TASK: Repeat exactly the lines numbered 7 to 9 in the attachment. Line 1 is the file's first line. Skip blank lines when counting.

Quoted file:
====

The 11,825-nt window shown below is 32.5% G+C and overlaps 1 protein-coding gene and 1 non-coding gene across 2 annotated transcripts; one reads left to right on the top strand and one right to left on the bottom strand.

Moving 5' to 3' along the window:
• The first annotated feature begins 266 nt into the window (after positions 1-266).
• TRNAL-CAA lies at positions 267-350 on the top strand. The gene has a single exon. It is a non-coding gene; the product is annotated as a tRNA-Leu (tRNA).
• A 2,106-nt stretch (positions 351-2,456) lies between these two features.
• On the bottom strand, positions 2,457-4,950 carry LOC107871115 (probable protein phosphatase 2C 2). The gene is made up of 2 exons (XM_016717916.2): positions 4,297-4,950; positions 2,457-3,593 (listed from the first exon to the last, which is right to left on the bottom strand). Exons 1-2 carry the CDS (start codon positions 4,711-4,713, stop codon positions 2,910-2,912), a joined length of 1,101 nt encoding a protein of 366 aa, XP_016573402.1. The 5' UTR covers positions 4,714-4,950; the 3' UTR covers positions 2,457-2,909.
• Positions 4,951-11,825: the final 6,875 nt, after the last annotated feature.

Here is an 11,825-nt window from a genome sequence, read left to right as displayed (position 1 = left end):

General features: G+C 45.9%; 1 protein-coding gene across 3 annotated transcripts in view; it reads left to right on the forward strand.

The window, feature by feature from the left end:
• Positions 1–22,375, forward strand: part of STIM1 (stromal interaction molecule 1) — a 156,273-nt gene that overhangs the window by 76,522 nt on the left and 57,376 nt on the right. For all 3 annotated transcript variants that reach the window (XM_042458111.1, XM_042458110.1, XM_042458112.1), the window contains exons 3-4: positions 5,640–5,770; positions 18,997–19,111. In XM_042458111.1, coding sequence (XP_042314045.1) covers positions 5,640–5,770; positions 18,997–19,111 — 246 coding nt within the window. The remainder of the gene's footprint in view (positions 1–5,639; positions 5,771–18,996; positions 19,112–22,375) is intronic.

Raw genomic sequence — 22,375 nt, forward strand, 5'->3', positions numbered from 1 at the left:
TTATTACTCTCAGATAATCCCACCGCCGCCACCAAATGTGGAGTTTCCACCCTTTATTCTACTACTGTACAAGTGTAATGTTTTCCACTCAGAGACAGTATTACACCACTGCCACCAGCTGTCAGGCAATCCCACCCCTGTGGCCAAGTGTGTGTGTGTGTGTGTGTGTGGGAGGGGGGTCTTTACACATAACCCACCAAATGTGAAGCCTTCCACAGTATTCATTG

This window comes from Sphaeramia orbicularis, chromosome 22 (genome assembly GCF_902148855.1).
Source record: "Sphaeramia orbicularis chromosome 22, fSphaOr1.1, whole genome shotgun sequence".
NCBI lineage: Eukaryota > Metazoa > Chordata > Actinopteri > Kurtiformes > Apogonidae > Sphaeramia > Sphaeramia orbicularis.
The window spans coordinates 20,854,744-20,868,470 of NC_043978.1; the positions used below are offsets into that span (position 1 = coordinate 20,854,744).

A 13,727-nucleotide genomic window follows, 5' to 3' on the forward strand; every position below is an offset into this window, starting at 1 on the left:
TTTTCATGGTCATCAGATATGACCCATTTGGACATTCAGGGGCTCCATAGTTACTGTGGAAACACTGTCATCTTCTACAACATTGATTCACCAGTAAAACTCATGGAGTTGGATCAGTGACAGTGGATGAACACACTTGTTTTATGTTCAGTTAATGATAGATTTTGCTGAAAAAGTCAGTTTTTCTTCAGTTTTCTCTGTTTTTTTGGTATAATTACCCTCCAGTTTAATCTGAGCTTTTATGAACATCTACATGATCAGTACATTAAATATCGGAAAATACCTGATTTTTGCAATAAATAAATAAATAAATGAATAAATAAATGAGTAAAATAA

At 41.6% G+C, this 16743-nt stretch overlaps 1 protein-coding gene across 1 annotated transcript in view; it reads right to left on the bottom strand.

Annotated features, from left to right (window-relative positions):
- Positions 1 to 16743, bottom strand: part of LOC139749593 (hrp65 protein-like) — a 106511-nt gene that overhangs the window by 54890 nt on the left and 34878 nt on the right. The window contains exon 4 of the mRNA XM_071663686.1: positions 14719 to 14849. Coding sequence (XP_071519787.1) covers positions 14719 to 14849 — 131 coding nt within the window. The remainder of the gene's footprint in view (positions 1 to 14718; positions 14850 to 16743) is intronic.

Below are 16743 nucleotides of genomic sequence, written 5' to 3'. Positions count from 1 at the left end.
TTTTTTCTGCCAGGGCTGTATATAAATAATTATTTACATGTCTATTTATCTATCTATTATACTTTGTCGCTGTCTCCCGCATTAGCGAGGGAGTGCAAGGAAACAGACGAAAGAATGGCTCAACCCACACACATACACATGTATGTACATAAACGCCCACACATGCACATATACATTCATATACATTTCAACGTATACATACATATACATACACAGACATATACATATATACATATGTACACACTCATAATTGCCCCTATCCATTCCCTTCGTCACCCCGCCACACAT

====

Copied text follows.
• Positions 4,951-11,825: the final 6,875 nt, after the last annotated feature.

Here is an 11,825-nt window from a genome sequence, read left to right as displayed (position 1 = left end):

General features: G+C 45.9%; 1 protein-coding gene across 3 annotated transcripts in view; it reads left to right on the forward strand.